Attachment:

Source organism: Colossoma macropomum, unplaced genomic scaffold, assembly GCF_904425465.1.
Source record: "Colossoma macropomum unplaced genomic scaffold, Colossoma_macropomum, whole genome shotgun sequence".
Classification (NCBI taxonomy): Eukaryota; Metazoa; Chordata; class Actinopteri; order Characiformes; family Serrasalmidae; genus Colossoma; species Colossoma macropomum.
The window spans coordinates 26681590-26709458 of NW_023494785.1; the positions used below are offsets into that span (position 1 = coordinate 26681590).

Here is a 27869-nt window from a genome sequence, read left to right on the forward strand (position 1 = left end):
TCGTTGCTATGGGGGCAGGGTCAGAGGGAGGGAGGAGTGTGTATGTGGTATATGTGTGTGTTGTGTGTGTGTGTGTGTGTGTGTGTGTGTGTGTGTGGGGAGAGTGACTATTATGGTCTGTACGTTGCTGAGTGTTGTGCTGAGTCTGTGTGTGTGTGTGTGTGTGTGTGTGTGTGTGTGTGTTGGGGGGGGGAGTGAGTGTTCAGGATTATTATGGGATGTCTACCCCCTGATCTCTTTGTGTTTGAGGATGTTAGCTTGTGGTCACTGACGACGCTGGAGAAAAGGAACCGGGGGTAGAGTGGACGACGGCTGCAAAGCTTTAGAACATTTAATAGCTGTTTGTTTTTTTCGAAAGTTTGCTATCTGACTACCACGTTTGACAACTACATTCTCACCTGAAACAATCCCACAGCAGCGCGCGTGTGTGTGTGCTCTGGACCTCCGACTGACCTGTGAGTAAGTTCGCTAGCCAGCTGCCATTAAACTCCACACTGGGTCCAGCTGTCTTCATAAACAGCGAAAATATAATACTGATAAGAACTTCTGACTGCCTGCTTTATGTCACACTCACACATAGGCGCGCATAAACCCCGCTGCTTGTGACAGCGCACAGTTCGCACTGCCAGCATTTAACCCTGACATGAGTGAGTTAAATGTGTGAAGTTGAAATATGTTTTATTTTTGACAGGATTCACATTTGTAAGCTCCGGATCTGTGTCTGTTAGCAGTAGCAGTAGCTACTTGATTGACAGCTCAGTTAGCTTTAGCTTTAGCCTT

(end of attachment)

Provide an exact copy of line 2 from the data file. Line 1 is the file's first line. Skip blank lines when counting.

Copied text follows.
Source record: "Colossoma macropomum unplaced genomic scaffold, Colossoma_macropomum, whole genome shotgun sequence".